What are the signs of pain in dogs? It's not what you think it is!
Updated: Aug 10
Dogs are masters of disguise. For the most part, they get on with life. They don't complain. They don't feel sorry for themselves. They can be scrupulous when it comes to coping with pain. An acute injury can cause a dog to display immediate physical signs or indicators that there is pain or discomfort present. You may see limping, or hear a yelp. This is often an 8 or 9 out of 10 on the pain scale. Quick and effective diagnosing and treatment can lead to a full recovery. However, often dogs are very quick to mask discomfort. Adrenaline plays a massive role in coping with pain and masking it. When there is a ball present, or something fun, adrenaline rises with the excitement. This overrides their pain response and activates their prey response. When we see our dogs running after balls or frolicking on the beach with other dogs we often assume the dog can't be in that much pain if they are able to do that. It's easy to dismiss an injury when we see no obvious evidence for it. This is where it gets interesting. In the short term, acute pain is managed with adrenaline as a pain blocker. This gives the dog enough time to start using other parts of their body to compensate for any pain or tension being held in a particular place, thus reducing the impact of the pain in day-to-day life. Sometimes this can go unnoticed for years. At which point the dog's entire system and body can become highly contorted and disfigured trying to compensate for the original acute pain or injury. This is what vets and physiotherapist call deferred pain. To the trained eye, we can often see abnormal gait patterns or adaptive postures being employed by the dog to cope with discomfort.
SO WHAT CAN WE DO ABOUT IT?
Early recognition and treatment is crucial in any soft tissue damage or muscle injury. Avoiding high-impact exercise following an injury is crucial. Gentle proprioception work is helpful to keep the joints moving but at low impact. Proprioception is one's physical awareness through space. There are many ways of exploring safe movement for our dogs: Canine forest schools, where a dog is encouraged to slow down their movement and use their seeking system for forage is a gentle way of encouraging presence of mind in a dog in a natural environment. Canine Snoezelen, which is a multi-sensory approach to learning and gives the opportunity for a dog and their guardian to spend time together without having any attachments to outcome and guided well, by a practitioner, it's one of the best ways of teaching a caregiver observation skills regarding their dog;s movent and behaviour.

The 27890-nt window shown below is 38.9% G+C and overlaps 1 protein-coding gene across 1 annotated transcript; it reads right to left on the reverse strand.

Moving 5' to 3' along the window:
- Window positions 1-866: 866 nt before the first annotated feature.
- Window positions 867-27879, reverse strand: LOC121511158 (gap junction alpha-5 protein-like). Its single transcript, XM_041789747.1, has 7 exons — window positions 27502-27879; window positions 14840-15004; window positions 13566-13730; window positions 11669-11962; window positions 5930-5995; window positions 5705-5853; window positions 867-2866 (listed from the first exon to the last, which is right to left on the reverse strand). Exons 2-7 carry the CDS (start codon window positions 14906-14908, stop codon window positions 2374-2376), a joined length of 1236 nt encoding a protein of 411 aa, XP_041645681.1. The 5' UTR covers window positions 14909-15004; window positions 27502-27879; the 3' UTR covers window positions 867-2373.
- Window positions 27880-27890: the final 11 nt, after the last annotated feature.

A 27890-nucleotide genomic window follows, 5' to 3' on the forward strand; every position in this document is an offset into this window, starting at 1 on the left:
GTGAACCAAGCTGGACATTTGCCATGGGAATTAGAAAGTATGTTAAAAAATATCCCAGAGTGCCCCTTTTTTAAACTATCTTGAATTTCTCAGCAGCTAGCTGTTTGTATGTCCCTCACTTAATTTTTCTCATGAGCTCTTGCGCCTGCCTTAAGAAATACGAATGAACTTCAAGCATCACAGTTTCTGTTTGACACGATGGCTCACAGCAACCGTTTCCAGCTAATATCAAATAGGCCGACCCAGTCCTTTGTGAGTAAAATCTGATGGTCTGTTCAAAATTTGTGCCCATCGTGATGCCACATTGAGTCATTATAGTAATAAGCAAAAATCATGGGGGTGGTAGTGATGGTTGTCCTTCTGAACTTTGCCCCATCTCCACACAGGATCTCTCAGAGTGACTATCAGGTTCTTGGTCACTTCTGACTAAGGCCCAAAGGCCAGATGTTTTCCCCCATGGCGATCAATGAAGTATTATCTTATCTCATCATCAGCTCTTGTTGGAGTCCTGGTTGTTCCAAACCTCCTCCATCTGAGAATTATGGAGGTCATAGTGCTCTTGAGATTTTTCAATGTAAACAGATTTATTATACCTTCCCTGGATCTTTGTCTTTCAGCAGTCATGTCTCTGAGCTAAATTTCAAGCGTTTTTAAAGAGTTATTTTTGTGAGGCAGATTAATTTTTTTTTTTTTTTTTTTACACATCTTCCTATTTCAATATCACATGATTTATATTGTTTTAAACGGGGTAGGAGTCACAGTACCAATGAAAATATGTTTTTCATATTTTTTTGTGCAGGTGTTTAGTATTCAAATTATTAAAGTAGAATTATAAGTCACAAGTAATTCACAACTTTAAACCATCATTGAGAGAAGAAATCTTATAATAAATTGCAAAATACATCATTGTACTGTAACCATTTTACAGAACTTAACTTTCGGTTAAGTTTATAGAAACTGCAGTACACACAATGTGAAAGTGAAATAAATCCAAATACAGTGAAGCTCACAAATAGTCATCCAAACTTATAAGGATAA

FlOORING FLOORING FLOORING
As a preventative for injury it's really important to have a floor that your dog won't slip on. If you have sleepy floors then put down pieces of carpet or runners through the house giving your dog a pathway of traction. If your dog already shows signs of pain this will reduce further damage. More rugs, less drugs.
There are many behaviours that indicate a dog may be in pain or suffering. Some are more subtle than others. Perhaps your dog doesn't want to climb the stairs anymore. Or maybe he doesn't want to put his harness on. Sometimes it's not subtle and we see our dog’s sociability decline and even become irritable with other dogs or us.
Subtle changes can be a sign of deeper-rooted problems. Don't leave it. If you feel something is up, big or small, talk to someone. It's easy to feel silly and think we are overreacting and that our vet or trainer might think we are bonkers, but in my experience, your gut is usually a good place to start. Early treatment and management can prevent lifelong and life changing problems. So talk to us, we are here to support every aspect of a dog’s life and education. It takes a village.